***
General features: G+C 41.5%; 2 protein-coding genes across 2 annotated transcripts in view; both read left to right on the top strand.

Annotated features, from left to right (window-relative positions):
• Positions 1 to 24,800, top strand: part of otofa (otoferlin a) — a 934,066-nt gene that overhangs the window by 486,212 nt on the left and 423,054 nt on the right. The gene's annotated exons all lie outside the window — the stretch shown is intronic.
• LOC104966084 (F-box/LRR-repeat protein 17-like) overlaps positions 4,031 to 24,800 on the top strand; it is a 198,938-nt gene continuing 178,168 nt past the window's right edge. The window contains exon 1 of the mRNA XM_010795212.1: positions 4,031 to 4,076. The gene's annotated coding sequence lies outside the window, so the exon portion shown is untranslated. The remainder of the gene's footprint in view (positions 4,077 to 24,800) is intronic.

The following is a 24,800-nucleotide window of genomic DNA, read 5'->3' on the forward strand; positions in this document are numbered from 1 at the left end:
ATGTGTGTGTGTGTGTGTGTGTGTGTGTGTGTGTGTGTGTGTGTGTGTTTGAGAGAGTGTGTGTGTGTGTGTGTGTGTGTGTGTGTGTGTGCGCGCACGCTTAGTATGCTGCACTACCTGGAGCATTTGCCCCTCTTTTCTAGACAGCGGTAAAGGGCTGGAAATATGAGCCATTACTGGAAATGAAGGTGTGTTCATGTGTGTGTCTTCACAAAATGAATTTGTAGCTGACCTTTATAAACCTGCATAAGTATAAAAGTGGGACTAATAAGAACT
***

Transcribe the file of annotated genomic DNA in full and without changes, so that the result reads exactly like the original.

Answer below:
General features: G+C 41.5%; 2 protein-coding genes across 2 annotated transcripts in view; both read left to right on the top strand.

Annotated features, from left to right (window-relative positions):
• Positions 1 to 24,800, top strand: part of otofa (otoferlin a) — a 934,066-nt gene that overhangs the window by 486,212 nt on the left and 423,054 nt on the right. The gene's annotated exons all lie outside the window — the stretch shown is intronic.
• LOC104966084 (F-box/LRR-repeat protein 17-like) overlaps positions 4,031 to 24,800 on the top strand; it is a 198,938-nt gene continuing 178,168 nt past the window's right edge. The window contains exon 1 of the mRNA XM_010795212.1: positions 4,031 to 4,076. The gene's annotated coding sequence lies outside the window, so the exon portion shown is untranslated. The remainder of the gene's footprint in view (positions 4,077 to 24,800) is intronic.

The following is a 24,800-nucleotide window of genomic DNA, read 5'->3' on the forward strand; positions in this document are numbered from 1 at the left end:
ATGTGTGTGTGTGTGTGTGTGTGTGTGTGTGTGTGTGTGTGTGTGTGTTTGAGAGAGTGTGTGTGTGTGTGTGTGTGTGTGTGTGTGTGTGCGCGCACGCTTAGTATGCTGCACTACCTGGAGCATTTGCCCCTCTTTTCTAGACAGCGGTAAAGGGCTGGAAATATGAGCCATTACTGGAAATGAAGGTGTGTTCATGTGTGTGTCTTCACAAAATGAATTTGTAGCTGACCTTTATAAACCTGCATAAGTATAAAAGTGGGACTAATAAGAACT